NORTHAMPTON — After more than 50 years of activism, social justice organizer Lois Ahrens has received her first award.
Recognizing her tireless work, most recently on behalf of incarcerated people, the Massachusetts Teachers Association (MTA) presented Ahrens with the Kathleen Roberts Creative Leadership Award June 17 at the 34th annual Human and Civil Rights Awards banquet in Waltham.
Ahrens is the founder of the Real Cost of Prisons Project, a national organization working to end extreme sentencing, improve the treatment of prisoners and educate policymakers and the public about the “cruel conditions of confinement that still exist in our nation’s prisons,” according to a release from MTA.
Since 1983, MTA has reviewed nominations and selected the award recipients based on remarkable dedication to civil rights, human relations and equality.
Ahrens said Monday that while the acknowledgment of the work she’s been doing for “decades and decades” feels good, for her it’s not about recognition.
“My political life has been my life,” she said, noting that she works to create more justice by way of public education, legislation and organizing. “For me, there’s really no separation.
“I’m compelled to do this work. I’ve always felt compelled to do it.”
Ahrens’ current work hinges on justice in the criminal legal system but in the past she has focused on women’s rights and gay liberation as well as “wars the U.S. was fighting against people’s movements in Central America.”
The common thread, she said, is “allowing people to be seen as human beings — not as problems to be dealt with.”
Ahrens now travels the state and country to work on behalf of prisoners and highlight inequality in the prison treatment of women and people of color.
She said she has spent the last 16 years focused on “calling attention to the extreme, extreme human rights violations in jails” and working to change those conditions.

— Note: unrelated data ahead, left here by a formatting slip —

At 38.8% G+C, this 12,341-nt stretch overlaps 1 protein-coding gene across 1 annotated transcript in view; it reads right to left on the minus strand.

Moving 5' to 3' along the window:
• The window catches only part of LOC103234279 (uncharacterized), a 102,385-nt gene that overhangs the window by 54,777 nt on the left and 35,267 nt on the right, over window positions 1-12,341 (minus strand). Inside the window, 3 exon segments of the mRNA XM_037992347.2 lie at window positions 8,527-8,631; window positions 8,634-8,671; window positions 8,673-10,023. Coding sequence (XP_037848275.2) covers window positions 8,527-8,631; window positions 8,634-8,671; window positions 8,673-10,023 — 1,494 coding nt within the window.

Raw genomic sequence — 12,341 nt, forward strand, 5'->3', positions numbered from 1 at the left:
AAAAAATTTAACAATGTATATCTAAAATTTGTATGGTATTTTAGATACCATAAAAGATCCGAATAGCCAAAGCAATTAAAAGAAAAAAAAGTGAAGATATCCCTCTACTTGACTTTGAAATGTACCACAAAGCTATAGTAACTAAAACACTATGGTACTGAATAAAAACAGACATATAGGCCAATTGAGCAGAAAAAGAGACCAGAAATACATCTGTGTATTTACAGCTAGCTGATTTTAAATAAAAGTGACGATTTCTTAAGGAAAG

After starting the Real Cost of Prisons Project in 2000, Ahrens reports that the website realcostofprisons.org receives more than 2,000 visits a day, as well as drawing 27,000 “likes” to the project’s Facebook page. MTA calls the website a “hub for prisoner support projects across the country,” by “providing a unique platform for expression by incarcerated men and women throughout the United States.”
The project also published three comic books in 2005 titled “Prisoners of The War on Drugs”, “Prisoners of a Hard Life: Women and Their Children” and “Prison Town: Paying the Price.” Some 135,000 of the books were sent for free to “prisoners in every state prison system, every federal prison and numerous jails,” according to the MTA.
Ahrens said her life’s work is about creating ways to give people a voice. The project’s websites, she said, allow prisoners to speak for themselves instead of through intermediaries.
Guided by her frequent correspondence with prisoners and their families, MTA said Ahrens has worked to end the state’s “videotaping of strip searches of women prisoners by male corrections officers, stop the handcuffing and shackling of women to gurneys during labor and childbirth, and (to) end the building of new jails.”
Andrea James, a formerly incarcerated woman and now founder of Families for Justice as Healing, wrote in support of Ahrens’ nomination for the award.
“As a former criminal defense attorney,” James said, “I didn’t think anyone could tell me anything more about how broken the criminal legal system is until I became an incarcerated woman.”
MTA said James was faced with multiple challenges after being released from the Federal Correctional Institution in Danbury, Connecticut, including post-incarceration mental illness as a result of “mothers’ separation from their children” and the related “children’s struggle to survive without them.”
James wrote that it was Ahrens who was the first person to help her understand that “I was not crazy and that all I had experienced was truly a symptom of a very unjust, racist and classist system.”
Ahrens is also the only founding member of the National Council for Incarcerated and Formerly Incarcerated Women and Children who is not a former prisoner.
(The award) “is a nice boost,” said Ahrens, “But I have energy to carry on.”
Sarah Crosby can be reached at email@example.com.